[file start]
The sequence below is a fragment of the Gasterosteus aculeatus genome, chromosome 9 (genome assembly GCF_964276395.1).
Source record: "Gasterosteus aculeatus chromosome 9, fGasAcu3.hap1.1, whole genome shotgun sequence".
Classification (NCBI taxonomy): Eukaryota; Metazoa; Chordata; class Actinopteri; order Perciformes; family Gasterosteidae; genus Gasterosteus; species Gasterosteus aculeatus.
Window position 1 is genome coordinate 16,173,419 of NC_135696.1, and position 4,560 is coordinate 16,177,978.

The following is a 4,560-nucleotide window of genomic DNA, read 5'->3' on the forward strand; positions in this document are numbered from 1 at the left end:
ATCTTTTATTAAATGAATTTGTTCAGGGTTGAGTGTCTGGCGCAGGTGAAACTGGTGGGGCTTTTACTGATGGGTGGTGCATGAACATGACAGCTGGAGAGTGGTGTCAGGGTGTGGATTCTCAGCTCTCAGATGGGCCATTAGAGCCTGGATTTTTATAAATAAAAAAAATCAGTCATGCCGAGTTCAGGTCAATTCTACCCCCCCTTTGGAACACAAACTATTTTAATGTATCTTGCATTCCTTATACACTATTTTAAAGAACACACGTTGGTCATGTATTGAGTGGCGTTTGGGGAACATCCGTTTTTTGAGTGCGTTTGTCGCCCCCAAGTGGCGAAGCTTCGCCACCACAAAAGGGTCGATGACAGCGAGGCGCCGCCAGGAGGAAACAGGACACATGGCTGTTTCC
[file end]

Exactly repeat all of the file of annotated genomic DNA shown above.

The sequence below is a fragment of the Gasterosteus aculeatus genome, chromosome 9 (genome assembly GCF_964276395.1).
Source record: "Gasterosteus aculeatus chromosome 9, fGasAcu3.hap1.1, whole genome shotgun sequence".
Classification (NCBI taxonomy): Eukaryota; Metazoa; Chordata; class Actinopteri; order Perciformes; family Gasterosteidae; genus Gasterosteus; species Gasterosteus aculeatus.
Window position 1 is genome coordinate 16,173,419 of NC_135696.1, and position 4,560 is coordinate 16,177,978.

The following is a 4,560-nucleotide window of genomic DNA, read 5'->3' on the forward strand; positions in this document are numbered from 1 at the left end:
ATCTTTTATTAAATGAATTTGTTCAGGGTTGAGTGTCTGGCGCAGGTGAAACTGGTGGGGCTTTTACTGATGGGTGGTGCATGAACATGACAGCTGGAGAGTGGTGTCAGGGTGTGGATTCTCAGCTCTCAGATGGGCCATTAGAGCCTGGATTTTTATAAATAAAAAAAATCAGTCATGCCGAGTTCAGGTCAATTCTACCCCCCCTTTGGAACACAAACTATTTTAATGTATCTTGCATTCCTTATACACTATTTTAAAGAACACACGTTGGTCATGTATTGAGTGGCGTTTGGGGAACATCCGTTTTTTGAGTGCGTTTGTCGCCCCCAAGTGGCGAAGCTTCGCCACCACAAAAGGGTCGATGACAGCGAGGCGCCGCCAGGAGGAAACAGGACACATGGCTGTTTCC